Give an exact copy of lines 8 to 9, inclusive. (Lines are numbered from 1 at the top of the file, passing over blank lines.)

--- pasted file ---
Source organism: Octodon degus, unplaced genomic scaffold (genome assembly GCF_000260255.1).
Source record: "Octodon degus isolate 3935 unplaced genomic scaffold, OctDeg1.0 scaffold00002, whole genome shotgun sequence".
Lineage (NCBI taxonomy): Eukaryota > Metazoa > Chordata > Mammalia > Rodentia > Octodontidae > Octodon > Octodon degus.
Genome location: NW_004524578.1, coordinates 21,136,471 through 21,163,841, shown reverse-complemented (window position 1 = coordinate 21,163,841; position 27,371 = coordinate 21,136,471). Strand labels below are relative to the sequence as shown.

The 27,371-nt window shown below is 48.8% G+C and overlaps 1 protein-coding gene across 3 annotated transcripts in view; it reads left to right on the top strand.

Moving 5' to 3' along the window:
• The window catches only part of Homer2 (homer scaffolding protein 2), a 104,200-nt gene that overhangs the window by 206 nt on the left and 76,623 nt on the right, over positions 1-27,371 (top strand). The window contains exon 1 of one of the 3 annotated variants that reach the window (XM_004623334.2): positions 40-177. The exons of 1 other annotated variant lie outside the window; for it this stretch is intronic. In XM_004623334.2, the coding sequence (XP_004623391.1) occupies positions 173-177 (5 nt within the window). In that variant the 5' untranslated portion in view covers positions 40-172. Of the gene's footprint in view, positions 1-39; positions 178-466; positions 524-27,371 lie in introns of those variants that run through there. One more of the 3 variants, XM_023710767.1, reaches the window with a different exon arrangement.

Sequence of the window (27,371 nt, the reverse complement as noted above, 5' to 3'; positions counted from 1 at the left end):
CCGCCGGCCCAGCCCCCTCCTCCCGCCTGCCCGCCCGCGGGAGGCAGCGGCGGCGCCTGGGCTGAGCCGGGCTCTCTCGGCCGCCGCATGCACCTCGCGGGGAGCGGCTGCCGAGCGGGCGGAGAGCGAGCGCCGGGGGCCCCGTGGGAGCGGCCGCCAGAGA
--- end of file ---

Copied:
Sequence of the window (27,371 nt, the reverse complement as noted above, 5' to 3'; positions counted from 1 at the left end):
CCGCCGGCCCAGCCCCCTCCTCCCGCCTGCCCGCCCGCGGGAGGCAGCGGCGGCGCCTGGGCTGAGCCGGGCTCTCTCGGCCGCCGCATGCACCTCGCGGGGAGCGGCTGCCGAGCGGGCGGAGAGCGAGCGCCGGGGGCCCCGTGGGAGCGGCCGCCAGAGA